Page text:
To me, a whisky drinker with a long memory (and an obsessive note taker), the current steep upward trajectory of malt prices, despite rising demand, looks awfully like greed and short-termism. Here's hoping it doesn't precipitate another crash and a wave of closures. Caol Ila as the Port Ellen of 2050, anyone?

Thursday 3 April 2014

The Scotch Whisky Regulations – Reading Between the Lines

Recently at work we've been debating where to fit AnCnoc whiskies on the shelves. Partly, in truth, because the Highland shelves were over full, but partly also because the whiskies from Knockdhu distillery are fine examples of the classic Speyside flavour profile, even if it does say 'Highland' on the tin.

Now, prompted by some twitter chat regarding what constitutes Speyside, I've been having a read at the Scotch Whisky Regulations 2009 (the SWR), and also the Scotch Whisky Order 1990 (the SWO).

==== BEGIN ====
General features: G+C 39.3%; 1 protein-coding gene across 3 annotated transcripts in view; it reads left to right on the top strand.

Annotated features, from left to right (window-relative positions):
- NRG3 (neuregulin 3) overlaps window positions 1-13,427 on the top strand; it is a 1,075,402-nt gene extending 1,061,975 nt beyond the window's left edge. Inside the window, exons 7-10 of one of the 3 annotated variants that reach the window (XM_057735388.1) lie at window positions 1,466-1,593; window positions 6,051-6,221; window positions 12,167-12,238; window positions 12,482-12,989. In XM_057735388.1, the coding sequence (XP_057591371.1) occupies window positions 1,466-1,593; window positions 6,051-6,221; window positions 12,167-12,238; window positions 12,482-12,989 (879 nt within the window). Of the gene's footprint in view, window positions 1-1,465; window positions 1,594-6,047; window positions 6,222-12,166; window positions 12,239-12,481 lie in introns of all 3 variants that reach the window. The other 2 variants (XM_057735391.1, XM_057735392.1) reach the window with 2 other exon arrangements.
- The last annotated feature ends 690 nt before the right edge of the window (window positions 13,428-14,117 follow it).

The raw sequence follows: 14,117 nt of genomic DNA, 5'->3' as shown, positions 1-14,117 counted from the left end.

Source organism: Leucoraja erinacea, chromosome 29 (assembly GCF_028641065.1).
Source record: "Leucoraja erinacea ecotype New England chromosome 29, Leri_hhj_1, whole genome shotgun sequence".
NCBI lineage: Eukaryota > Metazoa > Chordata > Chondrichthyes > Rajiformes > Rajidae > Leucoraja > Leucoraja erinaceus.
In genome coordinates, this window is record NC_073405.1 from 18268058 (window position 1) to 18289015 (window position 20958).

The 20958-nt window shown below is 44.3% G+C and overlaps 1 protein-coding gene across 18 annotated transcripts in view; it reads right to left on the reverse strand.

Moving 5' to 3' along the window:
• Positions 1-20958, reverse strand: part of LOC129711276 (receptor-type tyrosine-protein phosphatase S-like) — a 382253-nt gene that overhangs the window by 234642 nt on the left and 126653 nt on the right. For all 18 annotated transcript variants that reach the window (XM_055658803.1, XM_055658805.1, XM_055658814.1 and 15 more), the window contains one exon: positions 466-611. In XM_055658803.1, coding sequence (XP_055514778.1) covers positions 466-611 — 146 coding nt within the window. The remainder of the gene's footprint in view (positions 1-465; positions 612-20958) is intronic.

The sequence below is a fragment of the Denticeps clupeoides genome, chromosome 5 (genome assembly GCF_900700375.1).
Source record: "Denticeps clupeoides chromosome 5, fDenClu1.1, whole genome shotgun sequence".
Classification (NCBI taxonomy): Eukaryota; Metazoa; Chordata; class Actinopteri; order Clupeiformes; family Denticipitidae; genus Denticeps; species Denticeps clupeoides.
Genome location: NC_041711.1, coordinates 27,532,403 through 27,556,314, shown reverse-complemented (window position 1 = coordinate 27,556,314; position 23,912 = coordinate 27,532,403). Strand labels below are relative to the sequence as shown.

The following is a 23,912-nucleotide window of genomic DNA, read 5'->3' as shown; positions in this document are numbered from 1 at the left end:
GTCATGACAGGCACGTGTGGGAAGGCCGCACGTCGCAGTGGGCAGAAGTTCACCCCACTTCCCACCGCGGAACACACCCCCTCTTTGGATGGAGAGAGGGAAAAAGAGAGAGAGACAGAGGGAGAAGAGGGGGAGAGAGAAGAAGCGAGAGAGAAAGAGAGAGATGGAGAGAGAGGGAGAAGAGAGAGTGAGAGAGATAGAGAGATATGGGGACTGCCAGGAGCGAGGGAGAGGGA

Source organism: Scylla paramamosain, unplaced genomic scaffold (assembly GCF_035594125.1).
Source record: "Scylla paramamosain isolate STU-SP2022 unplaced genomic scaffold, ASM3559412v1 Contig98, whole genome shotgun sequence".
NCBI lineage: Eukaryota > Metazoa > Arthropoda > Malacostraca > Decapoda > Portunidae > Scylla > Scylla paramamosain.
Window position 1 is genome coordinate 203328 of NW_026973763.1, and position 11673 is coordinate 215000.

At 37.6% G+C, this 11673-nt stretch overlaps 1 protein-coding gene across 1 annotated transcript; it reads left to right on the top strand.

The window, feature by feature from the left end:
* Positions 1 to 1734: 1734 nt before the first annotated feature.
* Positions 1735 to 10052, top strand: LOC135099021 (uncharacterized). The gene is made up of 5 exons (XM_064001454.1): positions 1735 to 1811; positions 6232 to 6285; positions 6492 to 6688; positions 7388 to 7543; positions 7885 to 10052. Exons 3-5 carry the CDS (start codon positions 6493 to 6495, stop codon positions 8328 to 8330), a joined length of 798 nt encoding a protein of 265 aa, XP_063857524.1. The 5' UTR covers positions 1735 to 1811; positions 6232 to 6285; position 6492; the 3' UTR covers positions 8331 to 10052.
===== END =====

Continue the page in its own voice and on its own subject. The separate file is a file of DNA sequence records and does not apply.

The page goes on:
The SWR gives a detailed geographical description of the Highland-Lowland boundary, and also defines the protected localities of Speyside, Islay, and Campbeltown. Speyside and Campbeltown are defined by refering to electoral wards, Islay is defined as the island of Islay.

The SWO is less particular; its definition of Scotch runs to just 175 words and doesn't mention anything at all about regions.

So here's my interpretation of these bits of legalese. It was always (or at least since 1893, with the Sale of Goods Act) the case that the label on a bottle of Scotch had to tell the truth – you couldn't label a bottle of Lowland malt as being from Islay. So it wasn't necessary for the 1990 order to specify regions because other legislation would effectively do the job.